Hey guys,

My first set up works fine. You can see it here: http://staging.rwichmann.com/sv16/setup1.jpg
If you touch the wires with your hand, the analog value raises from 0 to around 400. Depends on how wet your fingers are. If you connect both touch wires with a wire the value raises to 1023. All fine.

My second set up has the problem. You can see it here: http://staging.rwichmann.com/sv16/setup2.jpg
If you touch wire 1 and wire 2, the value of the analog input 0 raises to around 400 like in the first set up. BUT the value of analog input 1 raises too. It raises to around 80.
The same happens if you touch wire 1 and wire 3. Then the value of analog input 1 raises to around 400, BUT analog input 0 also raises to around 80. It does not stay at 0.

Do you have any idea what to do to make the other input value stay at 0?
My goal is to set up a circuit with up to 6 touchable interfaces. They actually should not influence the other values..

Thank you for every tip!
Raphael

Sounds like coupling between the inputs. An experiment to try would be using inputs 0 and 5, to see if the same thing happens.

Keep in mind that when Input 1 sees 2V, input 0 is seeing 40mV. In an analog world, that is practically zero. So in your code, you probably don't want to look for a value of "zero", but instead less than some value. (In this case, it looks like that value is ~80).

Ah ok, that means my circuit is ok, but the arduino board is not seperating the inputs very good?

I tried inputs 0 and 5 but it didn't make any change.

I guess I just need to consider everything below 80 as 0.

The A/D converter is indeed very sensitive to nearby signals. If you see section 21.6.1 of the ATmega328 datasheet you'll see that it says "The ADC is optimized for analog signals with an output impedance of approximately 10k or less". The "output impedance" of your circuit is much bigger than that (I think I see 1M resistors there?) and thus you will get large errors on "floating" analog inputs.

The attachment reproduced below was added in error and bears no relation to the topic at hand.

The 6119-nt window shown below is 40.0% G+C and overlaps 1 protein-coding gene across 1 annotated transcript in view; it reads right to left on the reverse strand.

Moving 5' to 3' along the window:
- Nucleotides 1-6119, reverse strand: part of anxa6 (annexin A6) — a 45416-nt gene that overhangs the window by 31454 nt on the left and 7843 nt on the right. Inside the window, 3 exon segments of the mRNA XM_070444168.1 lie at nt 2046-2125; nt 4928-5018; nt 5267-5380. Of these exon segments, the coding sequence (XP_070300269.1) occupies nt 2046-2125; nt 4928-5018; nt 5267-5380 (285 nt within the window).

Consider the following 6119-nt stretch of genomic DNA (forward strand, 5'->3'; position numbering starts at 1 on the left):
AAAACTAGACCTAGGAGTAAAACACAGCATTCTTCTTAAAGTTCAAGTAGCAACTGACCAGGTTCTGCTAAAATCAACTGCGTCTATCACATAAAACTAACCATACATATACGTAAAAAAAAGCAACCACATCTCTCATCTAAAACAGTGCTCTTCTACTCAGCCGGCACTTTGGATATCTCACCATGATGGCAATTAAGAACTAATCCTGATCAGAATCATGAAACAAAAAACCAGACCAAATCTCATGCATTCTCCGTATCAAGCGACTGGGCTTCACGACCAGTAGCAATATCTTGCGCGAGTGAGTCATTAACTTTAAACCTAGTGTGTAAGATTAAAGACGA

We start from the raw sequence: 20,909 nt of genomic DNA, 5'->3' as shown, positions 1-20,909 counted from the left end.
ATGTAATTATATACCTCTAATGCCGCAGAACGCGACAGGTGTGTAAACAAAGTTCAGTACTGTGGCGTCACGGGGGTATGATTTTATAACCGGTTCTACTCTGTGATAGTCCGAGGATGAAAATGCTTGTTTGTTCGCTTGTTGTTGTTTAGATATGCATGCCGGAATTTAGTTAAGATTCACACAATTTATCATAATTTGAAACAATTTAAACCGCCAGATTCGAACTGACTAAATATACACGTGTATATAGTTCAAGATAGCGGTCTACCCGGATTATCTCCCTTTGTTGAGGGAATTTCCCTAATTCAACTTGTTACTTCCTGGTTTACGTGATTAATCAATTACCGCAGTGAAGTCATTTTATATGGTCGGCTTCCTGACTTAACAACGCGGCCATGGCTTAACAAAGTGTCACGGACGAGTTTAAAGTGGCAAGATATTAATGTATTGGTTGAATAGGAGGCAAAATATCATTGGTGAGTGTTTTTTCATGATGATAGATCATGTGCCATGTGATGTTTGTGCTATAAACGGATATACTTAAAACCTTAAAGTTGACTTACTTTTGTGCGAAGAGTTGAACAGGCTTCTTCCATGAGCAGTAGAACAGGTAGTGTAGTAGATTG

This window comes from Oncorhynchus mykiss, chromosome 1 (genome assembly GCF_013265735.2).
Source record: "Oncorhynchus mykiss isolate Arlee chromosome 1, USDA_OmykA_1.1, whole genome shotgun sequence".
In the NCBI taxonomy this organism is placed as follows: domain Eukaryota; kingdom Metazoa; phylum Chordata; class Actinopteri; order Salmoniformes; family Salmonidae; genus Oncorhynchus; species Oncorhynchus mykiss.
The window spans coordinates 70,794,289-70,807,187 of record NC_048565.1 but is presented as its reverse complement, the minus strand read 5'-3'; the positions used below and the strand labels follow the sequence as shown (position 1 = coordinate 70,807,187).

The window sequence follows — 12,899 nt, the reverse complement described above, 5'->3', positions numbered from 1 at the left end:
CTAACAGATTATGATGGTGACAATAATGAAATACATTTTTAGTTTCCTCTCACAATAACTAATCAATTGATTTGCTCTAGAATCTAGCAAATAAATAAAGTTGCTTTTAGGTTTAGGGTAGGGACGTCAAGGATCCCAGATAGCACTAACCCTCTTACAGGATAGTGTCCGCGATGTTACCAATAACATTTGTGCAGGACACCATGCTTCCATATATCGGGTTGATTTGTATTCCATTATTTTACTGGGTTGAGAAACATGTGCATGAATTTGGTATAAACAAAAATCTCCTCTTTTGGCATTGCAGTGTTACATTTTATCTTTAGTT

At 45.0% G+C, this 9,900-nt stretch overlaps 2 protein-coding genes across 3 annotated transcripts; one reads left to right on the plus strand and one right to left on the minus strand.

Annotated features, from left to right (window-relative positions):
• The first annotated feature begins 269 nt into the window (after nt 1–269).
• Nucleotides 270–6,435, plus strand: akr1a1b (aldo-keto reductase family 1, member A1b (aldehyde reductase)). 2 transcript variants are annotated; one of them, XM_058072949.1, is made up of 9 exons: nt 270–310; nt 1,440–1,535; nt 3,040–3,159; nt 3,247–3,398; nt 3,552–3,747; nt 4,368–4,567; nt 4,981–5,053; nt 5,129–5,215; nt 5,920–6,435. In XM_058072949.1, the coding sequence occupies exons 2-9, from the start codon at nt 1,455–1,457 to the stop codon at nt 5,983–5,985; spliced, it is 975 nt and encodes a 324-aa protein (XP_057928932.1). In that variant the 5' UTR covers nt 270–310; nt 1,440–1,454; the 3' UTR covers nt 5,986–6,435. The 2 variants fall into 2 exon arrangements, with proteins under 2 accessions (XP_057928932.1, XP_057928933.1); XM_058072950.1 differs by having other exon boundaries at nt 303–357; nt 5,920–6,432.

If you really do want them separated out I'd suggesting putting an op-amp buffer stage in front of each A/D input. Or look into Atmel's QTouch technology.

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Thank you, very interesting!
I just read some lines about OpAmps at Wikipedia. I guess they are the solution for my circuit. But to be honest I don't have a clue how to implement them.

Do you guys may have a tip which OpAmp would be suitable for my circuit? Or do you guys might have a circuit diagram where I can see how to implement them?

And yes, my resistor is a 1M And it makes sense why my setup doesn't work.

Raphael

Here's a starting point:

Not tested, but if your previous circuit worked reasonably then this one should too. You can duplicate this for each separate input. Note that multiple op-amp packages like TLV2372 and TLV2374 can be used to save space.

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Using an opamp it a little bit of overkill.
A Darlington transistor (or any two coupled 2- cent-transistors) can do the same trick.Darlington transistor - Wikipedia

Note that you will then no longer need the analog inputs, the darlingtons (or the opamps) easily switch between logical LOW and HIGH.

Edit:
They say also a 4049 will work (sixpacks for 20 cents...)

Hey Rugged, thank you for the diagram! I just wonder where I get this TLV2371. In Germany they might sell the same opamps under a different name..

@deSilva: Does it mean that I dont get analog values then? Actually I need the analog values. A logical on off wouldn't suit my needs..

Raphael

Hey guys, I just wanted to let you know that my setup is working now. I'm using a LM348 module with 4 opamps inside.

You can see the setup here: http://staging.rwichmann.com/sv16/setup3.jpg

RuggedCircuits thank you very much! You gave me the essential tip and your circuit works perfectly!

The only thing I'm curious about is that all inputs have a base value from about 390 now. Thats not a big thing because I can just crop the values and the much more important thing is that they don't influence each other anymore. However you might know if I can fix that too?

Cheers,
Raphael

sigh
LM348 = 4x 741
Those beasts are everlasting. They deserved to die 20 years ago.. They are the grand-grandfathers of low cost opamps and they show all the bad behavior of old age... Never use them!!
But you have now... sigh

Opamps were made to be used with a symmetric power supply, e.g. +/- 12 volts. They have however problems coming to that extreme values at the output: Their so-called voltage swing is often much lower than the supply voltage. More friendly devices are called rail-to-rail opamps.

Those old beasts would mostly only move between 1volt and 4 volt, if ever. When you see 300+ this it what they make of grounded input
Note: It's not their fault. Times just have changed...